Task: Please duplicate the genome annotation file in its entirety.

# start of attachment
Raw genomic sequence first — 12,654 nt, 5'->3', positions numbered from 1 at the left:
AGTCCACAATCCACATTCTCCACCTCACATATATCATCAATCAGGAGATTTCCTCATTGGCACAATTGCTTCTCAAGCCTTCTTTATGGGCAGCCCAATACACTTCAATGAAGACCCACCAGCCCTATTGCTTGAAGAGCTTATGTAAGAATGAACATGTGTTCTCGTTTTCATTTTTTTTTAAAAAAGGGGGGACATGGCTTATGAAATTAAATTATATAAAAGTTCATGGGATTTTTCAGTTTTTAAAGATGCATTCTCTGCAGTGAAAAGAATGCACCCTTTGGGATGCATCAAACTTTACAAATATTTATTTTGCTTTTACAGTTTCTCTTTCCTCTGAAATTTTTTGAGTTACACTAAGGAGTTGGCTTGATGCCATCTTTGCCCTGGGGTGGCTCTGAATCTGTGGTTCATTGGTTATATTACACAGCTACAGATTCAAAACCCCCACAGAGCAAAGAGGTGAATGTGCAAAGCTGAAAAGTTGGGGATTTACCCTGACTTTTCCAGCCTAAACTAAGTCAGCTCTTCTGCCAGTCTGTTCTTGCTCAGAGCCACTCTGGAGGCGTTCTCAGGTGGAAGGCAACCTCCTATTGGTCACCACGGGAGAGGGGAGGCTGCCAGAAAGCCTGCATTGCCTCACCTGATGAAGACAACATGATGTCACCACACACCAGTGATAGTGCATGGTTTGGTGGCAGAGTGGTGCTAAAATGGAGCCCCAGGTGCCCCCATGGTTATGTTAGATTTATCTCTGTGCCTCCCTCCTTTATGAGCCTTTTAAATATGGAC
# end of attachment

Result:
Raw genomic sequence first — 12,654 nt, 5'->3', positions numbered from 1 at the left:
AGTCCACAATCCACATTCTCCACCTCACATATATCATCAATCAGGAGATTTCCTCATTGGCACAATTGCTTCTCAAGCCTTCTTTATGGGCAGCCCAATACACTTCAATGAAGACCCACCAGCCCTATTGCTTGAAGAGCTTATGTAAGAATGAACATGTGTTCTCGTTTTCATTTTTTTTTAAAAAAGGGGGGACATGGCTTATGAAATTAAATTATATAAAAGTTCATGGGATTTTTCAGTTTTTAAAGATGCATTCTCTGCAGTGAAAAGAATGCACCCTTTGGGATGCATCAAACTTTACAAATATTTATTTTGCTTTTACAGTTTCTCTTTCCTCTGAAATTTTTTGAGTTACACTAAGGAGTTGGCTTGATGCCATCTTTGCCCTGGGGTGGCTCTGAATCTGTGGTTCATTGGTTATATTACACAGCTACAGATTCAAAACCCCCACAGAGCAAAGAGGTGAATGTGCAAAGCTGAAAAGTTGGGGATTTACCCTGACTTTTCCAGCCTAAACTAAGTCAGCTCTTCTGCCAGTCTGTTCTTGCTCAGAGCCACTCTGGAGGCGTTCTCAGGTGGAAGGCAACCTCCTATTGGTCACCACGGGAGAGGGGAGGCTGCCAGAAAGCCTGCATTGCCTCACCTGATGAAGACAACATGATGTCACCACACACCAGTGATAGTGCATGGTTTGGTGGCAGAGTGGTGCTAAAATGGAGCCCCAGGTGCCCCCATGGTTATGTTAGATTTATCTCTGTGCCTCCCTCCTTTATGAGCCTTTTAAATATGGAC